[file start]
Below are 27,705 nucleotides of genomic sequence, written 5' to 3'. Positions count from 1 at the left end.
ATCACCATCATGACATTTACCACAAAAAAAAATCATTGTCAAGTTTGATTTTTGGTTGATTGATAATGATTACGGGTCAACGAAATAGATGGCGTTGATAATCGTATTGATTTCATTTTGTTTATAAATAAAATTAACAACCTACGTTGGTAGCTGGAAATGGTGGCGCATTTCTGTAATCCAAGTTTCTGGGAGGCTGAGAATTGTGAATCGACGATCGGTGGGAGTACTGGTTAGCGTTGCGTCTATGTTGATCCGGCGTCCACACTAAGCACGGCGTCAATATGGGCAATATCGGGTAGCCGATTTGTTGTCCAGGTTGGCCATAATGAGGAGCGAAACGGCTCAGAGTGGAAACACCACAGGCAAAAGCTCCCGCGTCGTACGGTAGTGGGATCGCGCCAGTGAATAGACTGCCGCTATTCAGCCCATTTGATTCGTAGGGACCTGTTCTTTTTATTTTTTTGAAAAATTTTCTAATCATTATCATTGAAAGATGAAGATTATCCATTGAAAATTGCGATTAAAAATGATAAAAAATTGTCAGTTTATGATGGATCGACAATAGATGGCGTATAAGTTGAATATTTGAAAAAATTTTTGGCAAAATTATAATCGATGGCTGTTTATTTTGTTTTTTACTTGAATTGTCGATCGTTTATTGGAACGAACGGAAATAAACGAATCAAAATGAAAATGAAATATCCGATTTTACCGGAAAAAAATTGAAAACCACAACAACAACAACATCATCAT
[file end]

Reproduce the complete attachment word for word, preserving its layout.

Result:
Below are 27,705 nucleotides of genomic sequence, written 5' to 3'. Positions count from 1 at the left end.
ATCACCATCATGACATTTACCACAAAAAAAAATCATTGTCAAGTTTGATTTTTGGTTGATTGATAATGATTACGGGTCAACGAAATAGATGGCGTTGATAATCGTATTGATTTCATTTTGTTTATAAATAAAATTAACAACCTACGTTGGTAGCTGGAAATGGTGGCGCATTTCTGTAATCCAAGTTTCTGGGAGGCTGAGAATTGTGAATCGACGATCGGTGGGAGTACTGGTTAGCGTTGCGTCTATGTTGATCCGGCGTCCACACTAAGCACGGCGTCAATATGGGCAATATCGGGTAGCCGATTTGTTGTCCAGGTTGGCCATAATGAGGAGCGAAACGGCTCAGAGTGGAAACACCACAGGCAAAAGCTCCCGCGTCGTACGGTAGTGGGATCGCGCCAGTGAATAGACTGCCGCTATTCAGCCCATTTGATTCGTAGGGACCTGTTCTTTTTATTTTTTTGAAAAATTTTCTAATCATTATCATTGAAAGATGAAGATTATCCATTGAAAATTGCGATTAAAAATGATAAAAAATTGTCAGTTTATGATGGATCGACAATAGATGGCGTATAAGTTGAATATTTGAAAAAATTTTTGGCAAAATTATAATCGATGGCTGTTTATTTTGTTTTTTACTTGAATTGTCGATCGTTTATTGGAACGAACGGAAATAAACGAATCAAAATGAAAATGAAATATCCGATTTTACCGGAAAAAAATTGAAAACCACAACAACAACAACATCATCAT